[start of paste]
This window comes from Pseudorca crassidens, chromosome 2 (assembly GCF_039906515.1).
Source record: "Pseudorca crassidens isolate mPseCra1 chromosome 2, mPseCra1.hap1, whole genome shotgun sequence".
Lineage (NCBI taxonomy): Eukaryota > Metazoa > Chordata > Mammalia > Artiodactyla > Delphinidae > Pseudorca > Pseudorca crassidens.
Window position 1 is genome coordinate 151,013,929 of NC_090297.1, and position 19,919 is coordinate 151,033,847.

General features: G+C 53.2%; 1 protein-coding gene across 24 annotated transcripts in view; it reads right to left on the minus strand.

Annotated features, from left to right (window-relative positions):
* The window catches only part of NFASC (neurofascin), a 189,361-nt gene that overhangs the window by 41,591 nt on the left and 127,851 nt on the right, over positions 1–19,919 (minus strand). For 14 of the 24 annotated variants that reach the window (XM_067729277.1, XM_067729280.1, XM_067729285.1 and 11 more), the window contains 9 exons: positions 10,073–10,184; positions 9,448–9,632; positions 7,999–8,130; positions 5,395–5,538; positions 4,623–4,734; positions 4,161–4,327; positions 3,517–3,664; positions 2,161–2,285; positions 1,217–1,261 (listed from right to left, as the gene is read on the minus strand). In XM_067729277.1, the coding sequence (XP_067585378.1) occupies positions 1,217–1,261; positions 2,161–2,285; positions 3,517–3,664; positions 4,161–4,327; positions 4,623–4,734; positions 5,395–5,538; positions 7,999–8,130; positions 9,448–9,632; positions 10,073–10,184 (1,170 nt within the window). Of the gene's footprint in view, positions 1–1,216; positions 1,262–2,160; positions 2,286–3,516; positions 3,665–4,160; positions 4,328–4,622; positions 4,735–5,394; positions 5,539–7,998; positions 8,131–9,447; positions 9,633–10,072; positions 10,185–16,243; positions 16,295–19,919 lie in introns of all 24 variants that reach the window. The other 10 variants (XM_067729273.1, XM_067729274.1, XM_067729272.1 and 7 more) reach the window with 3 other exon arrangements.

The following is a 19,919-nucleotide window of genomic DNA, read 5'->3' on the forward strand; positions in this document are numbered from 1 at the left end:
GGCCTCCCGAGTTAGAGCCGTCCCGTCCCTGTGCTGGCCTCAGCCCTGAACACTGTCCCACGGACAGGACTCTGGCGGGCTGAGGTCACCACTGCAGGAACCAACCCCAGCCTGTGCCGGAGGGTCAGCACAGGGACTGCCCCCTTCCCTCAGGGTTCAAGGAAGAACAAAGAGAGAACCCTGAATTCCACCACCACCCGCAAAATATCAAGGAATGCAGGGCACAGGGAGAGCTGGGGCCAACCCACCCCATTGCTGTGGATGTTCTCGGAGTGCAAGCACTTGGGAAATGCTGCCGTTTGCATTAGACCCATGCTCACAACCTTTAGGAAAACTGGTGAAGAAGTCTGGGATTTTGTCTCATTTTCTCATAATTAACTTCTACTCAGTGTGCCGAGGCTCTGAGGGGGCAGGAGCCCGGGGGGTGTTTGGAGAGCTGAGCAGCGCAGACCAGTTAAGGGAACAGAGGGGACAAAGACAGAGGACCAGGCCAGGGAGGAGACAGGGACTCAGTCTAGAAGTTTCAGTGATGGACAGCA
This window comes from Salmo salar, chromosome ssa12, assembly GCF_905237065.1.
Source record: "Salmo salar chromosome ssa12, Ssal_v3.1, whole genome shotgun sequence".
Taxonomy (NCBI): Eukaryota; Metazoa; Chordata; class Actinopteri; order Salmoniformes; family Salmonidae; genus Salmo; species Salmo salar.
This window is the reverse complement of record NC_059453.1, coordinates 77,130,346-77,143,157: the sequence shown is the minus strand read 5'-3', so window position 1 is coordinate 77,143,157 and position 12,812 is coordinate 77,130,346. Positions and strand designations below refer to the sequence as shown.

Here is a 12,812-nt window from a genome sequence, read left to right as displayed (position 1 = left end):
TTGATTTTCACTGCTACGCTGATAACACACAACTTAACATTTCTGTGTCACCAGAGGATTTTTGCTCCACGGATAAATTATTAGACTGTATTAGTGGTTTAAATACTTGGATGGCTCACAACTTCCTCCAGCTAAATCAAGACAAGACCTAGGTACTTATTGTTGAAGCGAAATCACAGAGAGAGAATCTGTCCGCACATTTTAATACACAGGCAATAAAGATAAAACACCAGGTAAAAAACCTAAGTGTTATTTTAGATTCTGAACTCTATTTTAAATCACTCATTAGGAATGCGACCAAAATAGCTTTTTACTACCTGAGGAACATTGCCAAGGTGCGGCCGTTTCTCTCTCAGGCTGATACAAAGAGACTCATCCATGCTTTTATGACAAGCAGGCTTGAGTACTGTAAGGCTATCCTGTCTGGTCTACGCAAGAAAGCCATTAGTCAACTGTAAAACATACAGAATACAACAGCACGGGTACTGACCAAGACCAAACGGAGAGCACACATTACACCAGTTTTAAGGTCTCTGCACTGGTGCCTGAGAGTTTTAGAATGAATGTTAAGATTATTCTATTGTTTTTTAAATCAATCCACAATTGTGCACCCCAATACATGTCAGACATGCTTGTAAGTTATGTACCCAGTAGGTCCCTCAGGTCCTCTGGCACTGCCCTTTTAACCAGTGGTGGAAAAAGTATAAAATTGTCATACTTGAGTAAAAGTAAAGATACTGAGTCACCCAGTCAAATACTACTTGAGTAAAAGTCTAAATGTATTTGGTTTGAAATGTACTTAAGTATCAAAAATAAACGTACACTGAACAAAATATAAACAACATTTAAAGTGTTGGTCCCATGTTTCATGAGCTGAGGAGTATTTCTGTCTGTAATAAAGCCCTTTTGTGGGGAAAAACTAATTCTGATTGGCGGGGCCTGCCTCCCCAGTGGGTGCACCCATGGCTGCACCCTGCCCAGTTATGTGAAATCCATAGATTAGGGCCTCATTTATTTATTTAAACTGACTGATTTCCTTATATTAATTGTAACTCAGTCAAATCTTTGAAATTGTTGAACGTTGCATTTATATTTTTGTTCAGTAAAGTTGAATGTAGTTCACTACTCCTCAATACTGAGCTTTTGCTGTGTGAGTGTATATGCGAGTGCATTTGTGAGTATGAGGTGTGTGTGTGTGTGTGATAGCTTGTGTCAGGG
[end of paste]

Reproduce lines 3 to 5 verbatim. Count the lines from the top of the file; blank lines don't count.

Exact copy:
Lineage (NCBI taxonomy): Eukaryota > Metazoa > Chordata > Mammalia > Artiodactyla > Delphinidae > Pseudorca > Pseudorca crassidens.
Window position 1 is genome coordinate 151,013,929 of NC_090297.1, and position 19,919 is coordinate 151,033,847.

General features: G+C 53.2%; 1 protein-coding gene across 24 annotated transcripts in view; it reads right to left on the minus strand.